Spain v Chile reaction: Attention turns to the rebuilding job that lies ahead for Spain
The reaction in Spain following their exit from the World Cup
Thursday 19 June 2014
There was a certain symmetry to Spain’s two big news stories on Wednesday as Juan Carlos I’s abdication as king was swiftly followed by the national football team losing their crown as the world’s best after suffering a shock early exit from the World Cup.
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Juan Carlos formally abdicated yesterday and his son Felipe VI will be sworn in as the country's head of state in parliament on Thursday. Both will have hoped for a better mood around the country today but Spain’s 2-0 defeat against Chile at the Maracaná on Wednesday night brought the curtain down on arguably the greatest spell of international dominance the world has seen.
Such was the importance of the match that the outgoing king and Spain’s president, Mariano Rajoy, brought it to discussion at an event in the Spanish capital on Tuesday, although it was not meant for public ears. "We have the game against Chile sorted," Rajoy joked with Juan Carlos. "How much has it cost us?” was the reply. With the knowledge that the gathered press had already caught on to the conversation Rajoy replied "nothing, nothing.”
The mood in Spain on Thursday morning was that two reigns had come to an end. One, Juan Carlos’s, had lasted 39 years, the other, La Roja’s, had lasted six and brought two European Championships and one World Cup. “The End” was the simple front-page headline for Marca, “A sorry end to the most glorious era of La Roja”. The picture of a lonely Andres Iniesta strolling along the Maracaná pitch with his head in his hands.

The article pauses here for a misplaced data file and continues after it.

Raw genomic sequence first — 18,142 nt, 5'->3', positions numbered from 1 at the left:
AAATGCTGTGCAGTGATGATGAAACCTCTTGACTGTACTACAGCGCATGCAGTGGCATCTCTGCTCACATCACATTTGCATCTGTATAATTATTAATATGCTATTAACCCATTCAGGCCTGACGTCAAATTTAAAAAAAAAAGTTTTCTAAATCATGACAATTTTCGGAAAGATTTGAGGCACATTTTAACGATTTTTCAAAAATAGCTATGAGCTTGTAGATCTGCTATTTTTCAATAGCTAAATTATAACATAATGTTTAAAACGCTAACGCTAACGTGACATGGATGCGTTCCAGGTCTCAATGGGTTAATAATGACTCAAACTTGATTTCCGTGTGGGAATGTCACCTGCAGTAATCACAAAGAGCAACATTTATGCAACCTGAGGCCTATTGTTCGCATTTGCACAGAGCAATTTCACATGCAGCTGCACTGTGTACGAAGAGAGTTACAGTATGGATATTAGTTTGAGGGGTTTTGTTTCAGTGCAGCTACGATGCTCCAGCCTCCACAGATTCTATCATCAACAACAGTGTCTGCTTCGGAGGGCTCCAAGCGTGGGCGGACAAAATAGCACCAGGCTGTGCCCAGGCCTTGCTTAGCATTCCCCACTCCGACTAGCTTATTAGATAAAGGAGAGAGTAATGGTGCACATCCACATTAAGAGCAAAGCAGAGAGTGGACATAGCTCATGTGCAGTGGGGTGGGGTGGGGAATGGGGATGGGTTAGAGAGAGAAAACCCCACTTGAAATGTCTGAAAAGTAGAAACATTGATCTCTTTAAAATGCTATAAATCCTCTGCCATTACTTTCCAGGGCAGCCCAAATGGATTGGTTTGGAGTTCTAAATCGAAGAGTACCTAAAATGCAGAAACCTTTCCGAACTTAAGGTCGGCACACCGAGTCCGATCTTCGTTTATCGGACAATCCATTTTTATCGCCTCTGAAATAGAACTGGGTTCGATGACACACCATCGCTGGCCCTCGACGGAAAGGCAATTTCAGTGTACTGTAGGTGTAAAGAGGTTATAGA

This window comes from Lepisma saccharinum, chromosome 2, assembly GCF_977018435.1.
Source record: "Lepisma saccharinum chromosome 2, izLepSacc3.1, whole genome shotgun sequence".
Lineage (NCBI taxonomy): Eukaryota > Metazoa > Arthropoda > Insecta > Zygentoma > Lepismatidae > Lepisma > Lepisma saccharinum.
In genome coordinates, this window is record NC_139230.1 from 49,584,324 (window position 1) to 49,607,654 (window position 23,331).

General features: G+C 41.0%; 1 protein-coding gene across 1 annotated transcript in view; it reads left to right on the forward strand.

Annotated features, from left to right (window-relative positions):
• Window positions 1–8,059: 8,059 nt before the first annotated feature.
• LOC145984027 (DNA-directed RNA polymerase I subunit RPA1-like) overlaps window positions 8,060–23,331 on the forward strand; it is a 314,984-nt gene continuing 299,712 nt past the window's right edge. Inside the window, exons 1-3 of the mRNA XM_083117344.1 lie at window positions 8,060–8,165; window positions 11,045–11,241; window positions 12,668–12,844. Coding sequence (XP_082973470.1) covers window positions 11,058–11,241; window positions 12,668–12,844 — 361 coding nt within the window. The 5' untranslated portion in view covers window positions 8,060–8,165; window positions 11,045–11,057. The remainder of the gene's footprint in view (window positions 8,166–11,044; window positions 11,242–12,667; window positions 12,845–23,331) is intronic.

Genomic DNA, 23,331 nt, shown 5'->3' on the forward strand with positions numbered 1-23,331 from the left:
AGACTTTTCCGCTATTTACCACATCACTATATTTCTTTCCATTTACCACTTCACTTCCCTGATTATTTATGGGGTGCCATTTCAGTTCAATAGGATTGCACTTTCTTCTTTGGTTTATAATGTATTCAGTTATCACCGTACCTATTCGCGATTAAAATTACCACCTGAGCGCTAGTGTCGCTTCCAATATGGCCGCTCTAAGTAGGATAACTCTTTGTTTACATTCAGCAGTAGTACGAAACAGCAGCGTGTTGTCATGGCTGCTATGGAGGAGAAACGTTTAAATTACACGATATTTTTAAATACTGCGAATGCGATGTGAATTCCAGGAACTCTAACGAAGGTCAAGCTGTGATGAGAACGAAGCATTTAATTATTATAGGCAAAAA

“Goodbye to the golden years” continued Marca on its inside pages. Iniesta, sporting a dejected figure on the front, had been central to those golden years and there is a sense now in Spain that there will be a changing of the guard in the national squad given its latest failure. “And what now?”. Marca continued asking the question, thankful for the recent success but wary of what now lies ahead. Players such as Xabi Alonso, Iker Casillas and Xavi may all have played in their last World Cup Finals. Spain will look to players such as Koke, who made his World Cup bow last night, to replace its ageing heroes.
“It was nice while it lasted”, said AS, who again chose a dejected Iniesta, this time alongside Casillas, for the front page picture. Pictures of Casillas lifting the last three major international trophies offered a sense of pride amongst the Spanish press and people and a desire for a return to those heights after a nightmare tournament in Brazil.
“Goodbye, Spain,” AS continued in inside. “La Roja is Chile” as credit was duly given to the qualities of the South Americans. While the future of certain Spanish players was up in the air, the future of manager Vicente Del Bosque is too. AS journalist Juan Cruz dedicated a page to the former Real Madrid boss, who guided Spain “to the very top of the world”. The 63-year-old has hinted that the Spanish national job will be his last in football.
Both AS and Marca said Spain were “unrecognisable” in their defeat following six all-conquering years. “Eliminated for the first time after the second game,” Marca continued. “The squad lost all the hallmarks that got them to Brazil”. The analysis of Enrique Ortego in Marca was cutting, with the headline “A vulgar farewell, without play and without soul.”
El Pais compared Spain to the sinking Titanic, saying “La Roja need a fine and accurate analysis when the commotion has passed”. They also questioned Del Bosque’s decision to keep playmaker Xavi on the bench from the start, saying “so sad that Xavi watched the game from the bench”. Diego Costa, who missed a number of chances on the night, was pictured leading his crestfallen teammates off the pitch as Spain became just the second nation to exit the tournament after Australia’s slender defeat against the Netherlands.
Spain is hurting this morning after six years or glory and the reaction has been damning. There’s a sense of being thankful for the recent glory years but there’s also a knowledge that rebuilding needs to take place and when the dust has settled on La Roja’s nightmare campaign in Brazil that rebuilding will begin.
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